NEWSOM: If we don't vote no on this recall, Larry Elder is the next governor of California. And by the way, this is not exaggeration at all. He is to the right of Donald Trump. How is that even possible?
MERICA: That national message is being echoed by a number of national Democrats who have come to the state to campaign with Newsom. Elizabeth Warren, the Massachusetts Senator, was here just yesterday. Today Governor Gavin Newsom is campaigning with Amy Klobuchar, a Minnesota Senator. And later this week, Vice President Kamala Harris who represented California in the Senate will come and campaign for Governor Newsom as he looks to avoid being recalled.
Dan Merica, CNN, Los Angeles.
CHURCH: In Florida officials say a former Marine went on a shooting rampage at a property outside Lakeland killing four people including a baby in a mother's arms. Police say 33-year-old Brian Riley then engaged in a firefight with law enforcement officers before surrendering. One official says that there does not appear to be any connection between Riley and the victims. In an interview with deputies, Riley described himself as a survivalist and confessed to being on methamphetamine.
You are watching CNN NEWSROOM. A colorful closing ceremony wraps up the Tokyo 2020 Paralympics. As the games move on, Japan is fighting rising COVID infections. We will go live to Tokyo for the very latest. Stay with us.
CHURCH: A crazy scene in Sao Paulo between football powerhouses Brazil and Argentina. And golfer Patrick Cantlay hits the jackpot with the Tour Championship. CNN Sports Coy Wire has our minute in sports.
COY WIRE, CNN SPORTS: We begin with the FIFA World Cup qualifying match between South American football giants Brazil and Argentina which was stopped just minutes after kickoff when Brazilian health officials marched on to the pitch and escorted multiple Argentinian players away alleging, they broke quarantine rules.
In Formula One, Dutch superstar Max Verstappen has one his own Grand Prix. The first Dutch Grand Prix in 36 years. With the win he overturned a slight points deficit to take the lead over Lewis Hamilton in the driver standings.
In golf, American Patrick Cantlay has won one of the biggest purse prizes in all of sports. Claiming the PGA Tour Championship and FedEx Cup. With it a $15 million paycheck. Cantlay held off world number one Jon Rahm by a single stroke to claim the title. Now in last place at the Tour Championship, Chili's Joaquin Niemann. He knew he was going to finish last so he decided to set a record instead for the fastest round ever at the event running around at the 18 holes in one hour and 53 minutes. That's it for us. Back to you.
CHURCH: Many thanks.
Well, some final images here from the Tokyo Paralympics. The global competition wrapped up on Sunday with a colorful celebration despite the ongoing pandemic. The closing ceremony including singing, dancing and the parade of nations. It took place in a near empty stadium without spectators due to the pandemic of course. And Japan found some success containing the coronavirus during the Paralympics but the delta variant is still driving new infections.
Our Blake Essig joins me now from Tokyo. Good to see you, Blake. So, let's start with that closing ceremony, how did it all go?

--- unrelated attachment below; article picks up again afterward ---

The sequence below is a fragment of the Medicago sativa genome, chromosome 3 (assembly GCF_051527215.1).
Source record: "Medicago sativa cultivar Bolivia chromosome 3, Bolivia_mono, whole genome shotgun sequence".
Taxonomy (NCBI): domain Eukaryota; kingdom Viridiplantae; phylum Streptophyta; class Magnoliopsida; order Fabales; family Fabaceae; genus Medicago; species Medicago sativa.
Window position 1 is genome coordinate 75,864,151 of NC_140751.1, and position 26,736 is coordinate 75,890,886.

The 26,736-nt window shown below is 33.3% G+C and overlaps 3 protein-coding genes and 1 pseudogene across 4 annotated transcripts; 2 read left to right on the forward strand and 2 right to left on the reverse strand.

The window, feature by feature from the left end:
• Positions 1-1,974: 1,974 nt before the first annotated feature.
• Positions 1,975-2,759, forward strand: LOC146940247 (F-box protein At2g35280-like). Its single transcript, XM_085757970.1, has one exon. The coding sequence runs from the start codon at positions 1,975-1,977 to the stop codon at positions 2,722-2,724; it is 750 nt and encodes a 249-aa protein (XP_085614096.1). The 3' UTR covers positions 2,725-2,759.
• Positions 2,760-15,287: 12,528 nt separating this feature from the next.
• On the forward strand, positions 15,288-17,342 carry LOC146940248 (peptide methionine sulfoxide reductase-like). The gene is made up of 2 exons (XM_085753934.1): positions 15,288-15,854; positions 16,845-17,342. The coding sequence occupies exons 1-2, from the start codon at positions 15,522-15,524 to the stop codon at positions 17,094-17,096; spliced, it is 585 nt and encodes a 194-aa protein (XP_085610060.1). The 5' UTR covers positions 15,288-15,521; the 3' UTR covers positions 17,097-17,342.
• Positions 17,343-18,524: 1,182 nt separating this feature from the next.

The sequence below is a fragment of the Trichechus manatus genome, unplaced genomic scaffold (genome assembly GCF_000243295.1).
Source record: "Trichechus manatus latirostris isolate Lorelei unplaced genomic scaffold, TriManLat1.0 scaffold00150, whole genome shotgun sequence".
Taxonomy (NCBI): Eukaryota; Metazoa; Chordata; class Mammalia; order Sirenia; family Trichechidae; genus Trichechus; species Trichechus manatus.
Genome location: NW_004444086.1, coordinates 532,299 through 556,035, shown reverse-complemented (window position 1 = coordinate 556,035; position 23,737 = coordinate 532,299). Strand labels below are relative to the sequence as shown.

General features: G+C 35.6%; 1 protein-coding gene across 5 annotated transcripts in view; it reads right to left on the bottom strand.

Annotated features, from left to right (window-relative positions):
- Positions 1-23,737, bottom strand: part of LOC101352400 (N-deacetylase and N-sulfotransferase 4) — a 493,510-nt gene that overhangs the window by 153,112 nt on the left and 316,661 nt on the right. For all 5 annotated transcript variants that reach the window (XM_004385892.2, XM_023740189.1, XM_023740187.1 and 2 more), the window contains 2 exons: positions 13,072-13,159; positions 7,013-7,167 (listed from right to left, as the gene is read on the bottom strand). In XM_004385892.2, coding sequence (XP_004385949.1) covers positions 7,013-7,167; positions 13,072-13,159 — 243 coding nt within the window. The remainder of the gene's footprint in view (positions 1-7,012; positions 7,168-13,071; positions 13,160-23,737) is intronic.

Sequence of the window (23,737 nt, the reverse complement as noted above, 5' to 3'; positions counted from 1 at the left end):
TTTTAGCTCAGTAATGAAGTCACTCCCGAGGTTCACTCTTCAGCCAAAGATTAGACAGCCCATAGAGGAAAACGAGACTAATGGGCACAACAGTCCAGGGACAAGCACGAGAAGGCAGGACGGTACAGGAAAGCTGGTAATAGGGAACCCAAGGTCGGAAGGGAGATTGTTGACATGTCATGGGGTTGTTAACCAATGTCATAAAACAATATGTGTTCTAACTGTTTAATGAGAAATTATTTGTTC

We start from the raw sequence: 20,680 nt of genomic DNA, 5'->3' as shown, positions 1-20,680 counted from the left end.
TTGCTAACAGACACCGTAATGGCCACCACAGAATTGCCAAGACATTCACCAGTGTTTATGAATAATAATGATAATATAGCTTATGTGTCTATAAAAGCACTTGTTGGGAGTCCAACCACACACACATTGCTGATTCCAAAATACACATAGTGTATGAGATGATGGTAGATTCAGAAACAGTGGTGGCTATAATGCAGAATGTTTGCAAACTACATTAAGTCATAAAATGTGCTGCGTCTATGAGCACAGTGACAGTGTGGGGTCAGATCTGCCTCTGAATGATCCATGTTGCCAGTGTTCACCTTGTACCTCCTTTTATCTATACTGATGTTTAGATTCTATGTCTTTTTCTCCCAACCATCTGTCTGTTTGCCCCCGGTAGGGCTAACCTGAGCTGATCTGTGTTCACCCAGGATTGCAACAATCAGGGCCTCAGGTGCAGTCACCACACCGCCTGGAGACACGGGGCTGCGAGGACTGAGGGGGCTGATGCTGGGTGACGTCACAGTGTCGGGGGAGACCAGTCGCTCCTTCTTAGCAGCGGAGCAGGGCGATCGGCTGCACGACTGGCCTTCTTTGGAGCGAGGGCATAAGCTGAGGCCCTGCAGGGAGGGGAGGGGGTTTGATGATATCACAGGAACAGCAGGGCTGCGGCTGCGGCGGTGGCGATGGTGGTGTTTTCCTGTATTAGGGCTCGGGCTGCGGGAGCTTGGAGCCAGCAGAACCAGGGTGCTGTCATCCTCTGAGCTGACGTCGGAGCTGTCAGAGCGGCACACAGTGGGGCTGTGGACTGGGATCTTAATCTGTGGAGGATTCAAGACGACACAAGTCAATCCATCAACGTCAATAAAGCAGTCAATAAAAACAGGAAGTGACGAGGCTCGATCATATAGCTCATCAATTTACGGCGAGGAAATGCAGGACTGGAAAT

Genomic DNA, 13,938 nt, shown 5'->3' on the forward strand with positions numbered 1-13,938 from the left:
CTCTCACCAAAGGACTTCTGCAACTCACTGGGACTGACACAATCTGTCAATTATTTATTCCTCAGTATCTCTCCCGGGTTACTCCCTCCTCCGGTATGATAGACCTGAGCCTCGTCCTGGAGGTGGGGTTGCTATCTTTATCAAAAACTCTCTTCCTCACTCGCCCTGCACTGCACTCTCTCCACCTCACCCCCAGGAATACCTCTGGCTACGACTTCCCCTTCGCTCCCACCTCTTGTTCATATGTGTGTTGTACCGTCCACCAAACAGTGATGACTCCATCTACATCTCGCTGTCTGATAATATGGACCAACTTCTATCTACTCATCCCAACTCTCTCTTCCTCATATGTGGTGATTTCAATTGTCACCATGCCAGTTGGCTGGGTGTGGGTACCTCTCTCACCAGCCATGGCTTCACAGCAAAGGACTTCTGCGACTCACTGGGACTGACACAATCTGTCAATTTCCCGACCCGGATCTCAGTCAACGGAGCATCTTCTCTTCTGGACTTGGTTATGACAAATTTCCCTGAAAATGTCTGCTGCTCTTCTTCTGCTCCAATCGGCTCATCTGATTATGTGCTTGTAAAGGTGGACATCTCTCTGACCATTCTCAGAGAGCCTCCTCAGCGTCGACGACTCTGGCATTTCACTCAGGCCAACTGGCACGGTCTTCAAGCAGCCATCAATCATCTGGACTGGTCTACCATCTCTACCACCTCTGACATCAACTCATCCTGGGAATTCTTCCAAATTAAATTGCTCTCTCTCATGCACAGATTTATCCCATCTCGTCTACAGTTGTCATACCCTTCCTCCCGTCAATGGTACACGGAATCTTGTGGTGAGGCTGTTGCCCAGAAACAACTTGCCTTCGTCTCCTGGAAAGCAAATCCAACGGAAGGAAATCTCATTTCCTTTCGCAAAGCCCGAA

BLAKE ESSIG, CNN CORRESPONDENT: Yes, you know, Rosemary, the final curtain has fallen on Tokyo 2020. Last night inside the national stadium right there behind me, the ceremony came to an end as far as the Olympics and Paralympics are concerned. It was an event like no other.
As has been the case throughout these entire games, the Olympics and Paralympics last night's closing ceremony took place inside a nearly empty stadium. I was one of the lucky few to be inside to witness the colorful celebration of sport. It was filled with singing, dancing and as you mentioned, the parade of nations that did include two Afghan athletes who proudly carried their country's flag.
Now because of the Taliban's takeover of Afghanistan, the country's two Paralympic athletes were originally unable to reach Tokyo. But Paralympic organizers say with the help of individuals, organizations and governments from around the world, the pair were evacuated from Kabul and arrived here just in time to compete. Now while there were incredible moments like that one, I just mentioned, record-setting performance throughout these games. There's no question that the legacy of Tokyo 2020 will be defined by COVID-19.
Inside the Olympic and Paralympic bubble, the COVID-19 countermeasures put in place by organizers did prove to be largely successful as the daily case count remained low. But outside of the bubble, cases in Tokyo and around Japan skyrocketed. A state of emergency remains in place for roughly 80 percent of the country and health care professionals say the medical system here as completely collapsed and some people died at home because they were unable to receive care.
For months there was fierce opposition toward these games felt by a majority of the Japanese people but Prime Minister Yoshihide Suga pushed ahead with events seemingly against the will of the people. And despite warnings from health officials that the virus could surge. Political experts tell us that because of that decision to hold the games, that likely led to his unpopularity and ultimately cost Suga his job. He announced just last Friday, Rosemary, that he would not be seeking re-election when his term runs out at the end of the month.
CHURCH: All right. Blake Essig, great reporting from there, joining us live from Tokyo. Appreciate it.
And thank you for your company. I'm Rosemary Church. Be sure to connect with me on Twitter any time @rosemaryCNN. Love to hear from you. "EARLY START" is up next. You're watching CNN, have yourselves a wonderful day.